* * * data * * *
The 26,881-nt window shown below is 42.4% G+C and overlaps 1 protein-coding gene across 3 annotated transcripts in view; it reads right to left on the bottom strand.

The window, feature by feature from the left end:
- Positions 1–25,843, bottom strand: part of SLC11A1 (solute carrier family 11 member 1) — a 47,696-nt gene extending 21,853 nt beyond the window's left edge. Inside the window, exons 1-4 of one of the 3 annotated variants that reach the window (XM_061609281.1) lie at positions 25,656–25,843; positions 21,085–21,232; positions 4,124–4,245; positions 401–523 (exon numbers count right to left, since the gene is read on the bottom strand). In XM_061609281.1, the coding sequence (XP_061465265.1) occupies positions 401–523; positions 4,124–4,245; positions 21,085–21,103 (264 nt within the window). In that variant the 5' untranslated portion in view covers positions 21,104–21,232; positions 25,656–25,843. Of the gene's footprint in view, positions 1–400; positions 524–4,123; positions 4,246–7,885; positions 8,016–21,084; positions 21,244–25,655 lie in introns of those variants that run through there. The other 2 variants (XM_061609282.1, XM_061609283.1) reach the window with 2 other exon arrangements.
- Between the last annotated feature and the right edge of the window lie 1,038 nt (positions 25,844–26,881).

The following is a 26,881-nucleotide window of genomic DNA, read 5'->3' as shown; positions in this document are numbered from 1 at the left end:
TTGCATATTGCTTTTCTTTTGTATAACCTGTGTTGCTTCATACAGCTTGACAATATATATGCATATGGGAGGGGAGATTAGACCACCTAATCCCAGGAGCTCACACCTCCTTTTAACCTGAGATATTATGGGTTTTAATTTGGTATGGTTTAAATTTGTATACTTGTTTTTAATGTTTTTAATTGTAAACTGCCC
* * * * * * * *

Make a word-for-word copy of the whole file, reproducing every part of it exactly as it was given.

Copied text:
The 26,881-nt window shown below is 42.4% G+C and overlaps 1 protein-coding gene across 3 annotated transcripts in view; it reads right to left on the bottom strand.

The window, feature by feature from the left end:
- Positions 1–25,843, bottom strand: part of SLC11A1 (solute carrier family 11 member 1) — a 47,696-nt gene extending 21,853 nt beyond the window's left edge. Inside the window, exons 1-4 of one of the 3 annotated variants that reach the window (XM_061609281.1) lie at positions 25,656–25,843; positions 21,085–21,232; positions 4,124–4,245; positions 401–523 (exon numbers count right to left, since the gene is read on the bottom strand). In XM_061609281.1, the coding sequence (XP_061465265.1) occupies positions 401–523; positions 4,124–4,245; positions 21,085–21,103 (264 nt within the window). In that variant the 5' untranslated portion in view covers positions 21,104–21,232; positions 25,656–25,843. Of the gene's footprint in view, positions 1–400; positions 524–4,123; positions 4,246–7,885; positions 8,016–21,084; positions 21,244–25,655 lie in introns of those variants that run through there. The other 2 variants (XM_061609282.1, XM_061609283.1) reach the window with 2 other exon arrangements.
- Between the last annotated feature and the right edge of the window lie 1,038 nt (positions 25,844–26,881).

The following is a 26,881-nucleotide window of genomic DNA, read 5'->3' as shown; positions in this document are numbered from 1 at the left end:
TTGCATATTGCTTTTCTTTTGTATAACCTGTGTTGCTTCATACAGCTTGACAATATATATGCATATGGGAGGGGAGATTAGACCACCTAATCCCAGGAGCTCACACCTCCTTTTAACCTGAGATATTATGGGTTTTAATTTGGTATGGTTTAAATTTGTATACTTGTTTTTAATGTTTTTAATTGTAAACTGCCC